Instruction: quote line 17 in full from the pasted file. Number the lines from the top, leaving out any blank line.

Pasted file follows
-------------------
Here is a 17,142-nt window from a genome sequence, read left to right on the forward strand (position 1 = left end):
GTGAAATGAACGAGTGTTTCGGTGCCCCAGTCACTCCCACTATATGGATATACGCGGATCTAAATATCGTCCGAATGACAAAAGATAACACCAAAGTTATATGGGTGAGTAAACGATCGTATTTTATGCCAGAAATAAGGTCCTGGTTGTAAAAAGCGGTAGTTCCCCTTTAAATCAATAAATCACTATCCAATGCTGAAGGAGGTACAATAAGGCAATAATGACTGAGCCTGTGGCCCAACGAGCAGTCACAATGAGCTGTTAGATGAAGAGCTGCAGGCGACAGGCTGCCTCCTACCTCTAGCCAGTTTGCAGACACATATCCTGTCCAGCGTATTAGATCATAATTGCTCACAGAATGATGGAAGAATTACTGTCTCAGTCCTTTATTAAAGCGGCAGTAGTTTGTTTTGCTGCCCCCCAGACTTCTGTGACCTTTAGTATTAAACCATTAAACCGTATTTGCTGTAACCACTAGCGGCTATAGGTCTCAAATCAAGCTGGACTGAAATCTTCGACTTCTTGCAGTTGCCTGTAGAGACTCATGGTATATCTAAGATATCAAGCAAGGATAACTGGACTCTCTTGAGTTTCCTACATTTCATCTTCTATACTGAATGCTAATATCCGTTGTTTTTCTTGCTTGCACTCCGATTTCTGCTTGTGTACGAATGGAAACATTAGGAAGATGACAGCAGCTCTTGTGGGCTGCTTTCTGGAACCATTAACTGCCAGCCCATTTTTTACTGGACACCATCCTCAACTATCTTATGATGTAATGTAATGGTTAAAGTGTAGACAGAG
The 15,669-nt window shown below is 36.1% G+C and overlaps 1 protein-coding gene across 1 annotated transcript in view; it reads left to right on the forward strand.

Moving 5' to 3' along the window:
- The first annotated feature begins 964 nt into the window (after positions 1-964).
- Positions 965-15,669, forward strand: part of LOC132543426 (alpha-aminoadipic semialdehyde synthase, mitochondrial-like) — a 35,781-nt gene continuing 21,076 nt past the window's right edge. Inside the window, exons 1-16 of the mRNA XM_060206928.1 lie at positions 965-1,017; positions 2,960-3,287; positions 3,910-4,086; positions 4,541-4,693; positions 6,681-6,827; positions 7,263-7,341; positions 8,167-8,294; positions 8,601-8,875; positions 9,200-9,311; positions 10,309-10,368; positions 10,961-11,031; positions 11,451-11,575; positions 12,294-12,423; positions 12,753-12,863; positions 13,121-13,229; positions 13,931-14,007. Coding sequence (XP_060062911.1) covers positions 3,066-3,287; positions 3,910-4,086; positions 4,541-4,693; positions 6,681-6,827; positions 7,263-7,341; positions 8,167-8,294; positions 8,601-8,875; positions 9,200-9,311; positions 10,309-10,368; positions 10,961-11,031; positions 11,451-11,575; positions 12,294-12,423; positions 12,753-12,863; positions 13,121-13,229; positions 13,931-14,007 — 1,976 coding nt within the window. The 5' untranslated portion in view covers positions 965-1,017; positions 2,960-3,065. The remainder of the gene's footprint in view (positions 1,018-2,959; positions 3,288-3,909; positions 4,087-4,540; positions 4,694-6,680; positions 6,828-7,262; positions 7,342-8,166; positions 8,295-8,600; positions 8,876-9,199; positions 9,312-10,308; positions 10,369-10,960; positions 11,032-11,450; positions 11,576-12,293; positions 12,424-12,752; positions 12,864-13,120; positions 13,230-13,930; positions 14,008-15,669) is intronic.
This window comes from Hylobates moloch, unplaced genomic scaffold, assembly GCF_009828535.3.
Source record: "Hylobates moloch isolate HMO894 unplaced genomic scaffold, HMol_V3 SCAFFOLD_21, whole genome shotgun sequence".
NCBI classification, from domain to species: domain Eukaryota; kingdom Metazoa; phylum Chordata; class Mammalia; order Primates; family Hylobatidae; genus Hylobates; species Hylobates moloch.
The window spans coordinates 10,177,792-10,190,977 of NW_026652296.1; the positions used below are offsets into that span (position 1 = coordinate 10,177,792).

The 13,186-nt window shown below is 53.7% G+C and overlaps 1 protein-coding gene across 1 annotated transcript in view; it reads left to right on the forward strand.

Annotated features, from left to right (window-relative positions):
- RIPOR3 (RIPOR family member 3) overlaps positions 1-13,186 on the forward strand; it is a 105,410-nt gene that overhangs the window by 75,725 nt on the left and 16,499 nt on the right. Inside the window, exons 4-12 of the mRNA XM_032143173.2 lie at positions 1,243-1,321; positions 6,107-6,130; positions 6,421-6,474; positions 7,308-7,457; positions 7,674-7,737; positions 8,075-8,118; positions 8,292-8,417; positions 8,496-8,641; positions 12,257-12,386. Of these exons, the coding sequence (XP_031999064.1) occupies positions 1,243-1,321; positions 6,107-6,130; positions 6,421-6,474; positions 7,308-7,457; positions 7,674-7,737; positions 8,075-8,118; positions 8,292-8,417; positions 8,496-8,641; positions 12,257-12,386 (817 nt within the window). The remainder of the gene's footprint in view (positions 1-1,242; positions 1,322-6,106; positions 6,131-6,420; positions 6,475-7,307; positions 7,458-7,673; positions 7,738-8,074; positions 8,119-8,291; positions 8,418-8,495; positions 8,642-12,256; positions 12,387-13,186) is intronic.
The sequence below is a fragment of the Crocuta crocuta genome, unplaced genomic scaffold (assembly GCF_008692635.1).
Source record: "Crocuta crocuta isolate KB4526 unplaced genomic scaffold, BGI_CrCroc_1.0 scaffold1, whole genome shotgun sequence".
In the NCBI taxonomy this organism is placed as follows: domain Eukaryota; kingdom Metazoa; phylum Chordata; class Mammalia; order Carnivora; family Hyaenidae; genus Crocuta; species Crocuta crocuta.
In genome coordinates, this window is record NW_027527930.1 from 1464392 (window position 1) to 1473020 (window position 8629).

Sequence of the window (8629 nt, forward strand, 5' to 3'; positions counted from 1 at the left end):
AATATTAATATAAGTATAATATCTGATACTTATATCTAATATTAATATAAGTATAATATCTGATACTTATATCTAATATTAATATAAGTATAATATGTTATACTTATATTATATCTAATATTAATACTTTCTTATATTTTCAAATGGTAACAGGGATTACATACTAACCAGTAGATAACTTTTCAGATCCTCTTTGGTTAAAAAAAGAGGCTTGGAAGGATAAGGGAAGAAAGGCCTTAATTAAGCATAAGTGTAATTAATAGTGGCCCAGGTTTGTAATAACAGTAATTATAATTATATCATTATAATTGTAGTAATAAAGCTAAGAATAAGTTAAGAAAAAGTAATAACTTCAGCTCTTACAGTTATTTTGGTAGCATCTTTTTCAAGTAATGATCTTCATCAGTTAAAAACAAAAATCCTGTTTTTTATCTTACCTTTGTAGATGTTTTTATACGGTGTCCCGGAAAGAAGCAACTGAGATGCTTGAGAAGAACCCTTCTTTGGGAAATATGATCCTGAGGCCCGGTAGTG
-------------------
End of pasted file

In genome coordinates, this window is record NW_027527930.1 from 1464392 (window position 1) to 1473020 (window position 8629).